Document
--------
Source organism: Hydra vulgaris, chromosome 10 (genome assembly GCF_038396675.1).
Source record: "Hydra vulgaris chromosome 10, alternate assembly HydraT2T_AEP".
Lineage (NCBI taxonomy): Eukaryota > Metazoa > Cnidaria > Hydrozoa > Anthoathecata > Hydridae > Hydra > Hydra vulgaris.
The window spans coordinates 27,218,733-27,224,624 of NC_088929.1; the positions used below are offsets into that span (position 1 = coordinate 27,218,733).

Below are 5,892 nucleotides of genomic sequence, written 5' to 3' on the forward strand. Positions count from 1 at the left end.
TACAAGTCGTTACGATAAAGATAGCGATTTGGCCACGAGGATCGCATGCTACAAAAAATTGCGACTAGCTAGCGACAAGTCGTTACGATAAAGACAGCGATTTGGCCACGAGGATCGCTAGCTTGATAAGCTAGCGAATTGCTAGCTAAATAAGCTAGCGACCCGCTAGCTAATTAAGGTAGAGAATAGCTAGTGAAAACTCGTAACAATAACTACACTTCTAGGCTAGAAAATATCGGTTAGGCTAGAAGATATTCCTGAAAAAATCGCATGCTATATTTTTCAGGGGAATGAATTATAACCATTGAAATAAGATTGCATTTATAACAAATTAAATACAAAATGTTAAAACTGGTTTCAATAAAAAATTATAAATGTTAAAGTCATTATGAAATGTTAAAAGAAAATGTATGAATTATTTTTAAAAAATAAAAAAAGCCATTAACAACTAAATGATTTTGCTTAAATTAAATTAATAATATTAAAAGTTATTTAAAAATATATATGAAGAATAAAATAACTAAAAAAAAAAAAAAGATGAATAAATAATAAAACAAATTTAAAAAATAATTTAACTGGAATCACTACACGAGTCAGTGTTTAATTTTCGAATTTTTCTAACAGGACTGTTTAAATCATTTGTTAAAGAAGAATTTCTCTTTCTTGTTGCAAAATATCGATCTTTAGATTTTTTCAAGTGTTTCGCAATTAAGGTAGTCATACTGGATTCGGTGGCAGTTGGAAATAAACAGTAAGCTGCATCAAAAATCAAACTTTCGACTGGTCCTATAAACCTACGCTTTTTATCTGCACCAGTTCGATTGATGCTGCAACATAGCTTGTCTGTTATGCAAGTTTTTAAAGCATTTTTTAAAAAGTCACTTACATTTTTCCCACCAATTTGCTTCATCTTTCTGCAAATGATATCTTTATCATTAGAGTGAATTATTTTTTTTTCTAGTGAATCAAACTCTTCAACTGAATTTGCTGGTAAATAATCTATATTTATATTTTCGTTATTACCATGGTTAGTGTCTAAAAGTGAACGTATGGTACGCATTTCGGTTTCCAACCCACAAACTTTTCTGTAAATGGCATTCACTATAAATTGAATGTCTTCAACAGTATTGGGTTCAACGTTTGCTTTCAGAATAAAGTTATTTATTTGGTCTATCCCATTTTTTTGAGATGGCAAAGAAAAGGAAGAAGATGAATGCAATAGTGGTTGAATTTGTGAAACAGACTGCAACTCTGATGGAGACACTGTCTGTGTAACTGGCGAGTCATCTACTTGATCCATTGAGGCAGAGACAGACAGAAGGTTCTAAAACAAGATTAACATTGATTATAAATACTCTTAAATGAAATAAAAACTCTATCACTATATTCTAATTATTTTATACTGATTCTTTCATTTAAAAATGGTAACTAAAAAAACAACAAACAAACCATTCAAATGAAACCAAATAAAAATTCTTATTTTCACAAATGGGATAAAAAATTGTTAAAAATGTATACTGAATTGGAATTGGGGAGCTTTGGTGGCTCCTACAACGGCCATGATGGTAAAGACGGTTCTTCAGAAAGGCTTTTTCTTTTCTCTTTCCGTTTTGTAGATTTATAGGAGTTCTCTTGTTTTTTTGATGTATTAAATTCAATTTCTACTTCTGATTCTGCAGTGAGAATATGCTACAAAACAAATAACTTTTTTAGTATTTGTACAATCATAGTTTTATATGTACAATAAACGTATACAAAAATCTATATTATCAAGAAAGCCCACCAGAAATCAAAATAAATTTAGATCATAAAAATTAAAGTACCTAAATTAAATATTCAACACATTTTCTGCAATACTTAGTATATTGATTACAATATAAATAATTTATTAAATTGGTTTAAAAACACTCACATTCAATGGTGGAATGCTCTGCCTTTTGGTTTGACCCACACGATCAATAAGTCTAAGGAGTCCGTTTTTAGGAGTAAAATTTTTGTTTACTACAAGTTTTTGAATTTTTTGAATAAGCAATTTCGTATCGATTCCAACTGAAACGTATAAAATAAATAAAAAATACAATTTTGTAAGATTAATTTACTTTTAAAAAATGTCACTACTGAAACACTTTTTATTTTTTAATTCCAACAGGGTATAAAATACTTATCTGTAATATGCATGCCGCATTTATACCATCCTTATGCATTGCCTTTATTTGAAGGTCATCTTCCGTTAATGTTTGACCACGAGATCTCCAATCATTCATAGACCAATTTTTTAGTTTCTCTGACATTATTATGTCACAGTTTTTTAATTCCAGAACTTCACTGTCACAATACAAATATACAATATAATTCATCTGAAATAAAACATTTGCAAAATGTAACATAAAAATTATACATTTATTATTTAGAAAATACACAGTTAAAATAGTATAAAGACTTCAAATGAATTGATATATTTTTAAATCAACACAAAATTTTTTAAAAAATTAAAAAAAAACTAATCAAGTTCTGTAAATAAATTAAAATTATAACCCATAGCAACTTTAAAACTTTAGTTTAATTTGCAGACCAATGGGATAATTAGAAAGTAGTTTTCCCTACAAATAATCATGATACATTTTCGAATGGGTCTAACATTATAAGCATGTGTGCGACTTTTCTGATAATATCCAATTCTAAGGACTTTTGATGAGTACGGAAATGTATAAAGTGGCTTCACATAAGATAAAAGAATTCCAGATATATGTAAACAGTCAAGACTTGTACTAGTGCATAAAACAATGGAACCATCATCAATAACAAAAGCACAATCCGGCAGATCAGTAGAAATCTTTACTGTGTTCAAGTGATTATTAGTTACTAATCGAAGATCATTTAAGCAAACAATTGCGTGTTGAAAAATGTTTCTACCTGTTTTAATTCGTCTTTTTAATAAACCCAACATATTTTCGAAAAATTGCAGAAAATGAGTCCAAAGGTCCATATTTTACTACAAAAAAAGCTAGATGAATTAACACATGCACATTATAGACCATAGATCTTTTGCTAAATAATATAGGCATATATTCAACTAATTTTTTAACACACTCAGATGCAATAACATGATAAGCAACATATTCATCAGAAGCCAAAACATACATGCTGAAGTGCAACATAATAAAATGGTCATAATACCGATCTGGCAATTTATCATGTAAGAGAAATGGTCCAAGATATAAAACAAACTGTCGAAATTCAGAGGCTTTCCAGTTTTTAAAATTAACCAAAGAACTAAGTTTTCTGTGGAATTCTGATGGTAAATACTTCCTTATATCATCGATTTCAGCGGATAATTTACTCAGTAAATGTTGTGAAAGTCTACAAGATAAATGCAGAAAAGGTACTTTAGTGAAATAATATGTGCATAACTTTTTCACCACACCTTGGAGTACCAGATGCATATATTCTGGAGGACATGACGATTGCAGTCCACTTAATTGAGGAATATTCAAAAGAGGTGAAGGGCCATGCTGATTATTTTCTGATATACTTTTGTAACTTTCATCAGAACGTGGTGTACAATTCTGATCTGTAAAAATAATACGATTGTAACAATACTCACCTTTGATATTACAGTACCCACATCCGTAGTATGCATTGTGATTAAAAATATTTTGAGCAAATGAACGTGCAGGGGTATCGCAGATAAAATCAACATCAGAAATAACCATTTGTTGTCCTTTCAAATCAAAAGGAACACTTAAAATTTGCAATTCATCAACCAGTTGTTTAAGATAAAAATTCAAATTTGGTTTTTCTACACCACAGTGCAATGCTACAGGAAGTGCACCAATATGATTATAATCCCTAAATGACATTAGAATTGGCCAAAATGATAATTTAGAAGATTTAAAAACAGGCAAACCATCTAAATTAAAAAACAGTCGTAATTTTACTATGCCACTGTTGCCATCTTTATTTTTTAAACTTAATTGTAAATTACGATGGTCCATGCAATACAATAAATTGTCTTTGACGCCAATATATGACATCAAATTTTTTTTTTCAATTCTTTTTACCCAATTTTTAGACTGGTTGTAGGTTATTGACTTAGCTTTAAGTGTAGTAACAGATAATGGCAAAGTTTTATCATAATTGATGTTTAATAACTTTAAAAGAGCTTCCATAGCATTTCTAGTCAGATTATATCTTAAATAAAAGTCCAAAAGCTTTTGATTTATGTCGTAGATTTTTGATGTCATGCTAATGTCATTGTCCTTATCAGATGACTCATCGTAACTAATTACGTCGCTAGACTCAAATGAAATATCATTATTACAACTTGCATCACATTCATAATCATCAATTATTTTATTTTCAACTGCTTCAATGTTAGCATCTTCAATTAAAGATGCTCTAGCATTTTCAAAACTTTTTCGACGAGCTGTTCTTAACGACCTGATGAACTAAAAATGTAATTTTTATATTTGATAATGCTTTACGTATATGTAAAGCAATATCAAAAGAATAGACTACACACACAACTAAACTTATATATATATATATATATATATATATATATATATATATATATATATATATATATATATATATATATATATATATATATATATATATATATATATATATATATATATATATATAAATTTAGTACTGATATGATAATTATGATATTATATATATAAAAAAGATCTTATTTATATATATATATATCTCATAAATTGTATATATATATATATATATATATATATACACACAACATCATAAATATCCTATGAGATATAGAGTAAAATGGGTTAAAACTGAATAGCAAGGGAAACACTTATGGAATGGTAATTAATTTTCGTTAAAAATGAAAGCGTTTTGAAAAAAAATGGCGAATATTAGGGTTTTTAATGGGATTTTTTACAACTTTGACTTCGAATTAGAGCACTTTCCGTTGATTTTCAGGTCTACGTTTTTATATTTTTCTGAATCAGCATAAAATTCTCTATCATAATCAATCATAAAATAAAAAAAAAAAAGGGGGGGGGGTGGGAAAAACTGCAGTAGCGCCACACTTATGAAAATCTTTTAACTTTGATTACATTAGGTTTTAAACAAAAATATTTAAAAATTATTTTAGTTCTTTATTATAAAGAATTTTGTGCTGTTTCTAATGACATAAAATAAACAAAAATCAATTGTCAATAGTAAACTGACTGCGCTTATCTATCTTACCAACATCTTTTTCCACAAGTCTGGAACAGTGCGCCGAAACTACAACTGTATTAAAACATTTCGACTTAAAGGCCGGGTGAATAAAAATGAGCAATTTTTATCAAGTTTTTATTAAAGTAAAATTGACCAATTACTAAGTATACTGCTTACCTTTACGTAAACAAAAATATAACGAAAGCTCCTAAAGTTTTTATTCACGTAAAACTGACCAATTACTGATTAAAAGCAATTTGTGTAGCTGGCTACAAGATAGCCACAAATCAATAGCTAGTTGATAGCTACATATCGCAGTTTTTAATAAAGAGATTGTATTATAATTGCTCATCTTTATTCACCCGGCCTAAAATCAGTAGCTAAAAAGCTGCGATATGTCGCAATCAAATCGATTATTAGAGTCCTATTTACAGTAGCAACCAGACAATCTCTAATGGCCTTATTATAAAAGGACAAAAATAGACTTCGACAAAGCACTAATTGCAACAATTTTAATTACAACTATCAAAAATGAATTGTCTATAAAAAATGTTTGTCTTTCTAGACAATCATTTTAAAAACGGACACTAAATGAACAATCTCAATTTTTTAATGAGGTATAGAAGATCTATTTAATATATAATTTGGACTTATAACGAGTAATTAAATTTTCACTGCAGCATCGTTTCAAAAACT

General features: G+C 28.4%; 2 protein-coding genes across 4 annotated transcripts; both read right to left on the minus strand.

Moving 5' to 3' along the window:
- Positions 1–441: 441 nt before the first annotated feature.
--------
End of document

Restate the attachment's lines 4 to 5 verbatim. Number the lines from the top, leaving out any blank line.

The window spans coordinates 27,218,733-27,224,624 of NC_088929.1; the positions used below are offsets into that span (position 1 = coordinate 27,218,733).

Below are 5,892 nucleotides of genomic sequence, written 5' to 3' on the forward strand. Positions count from 1 at the left end.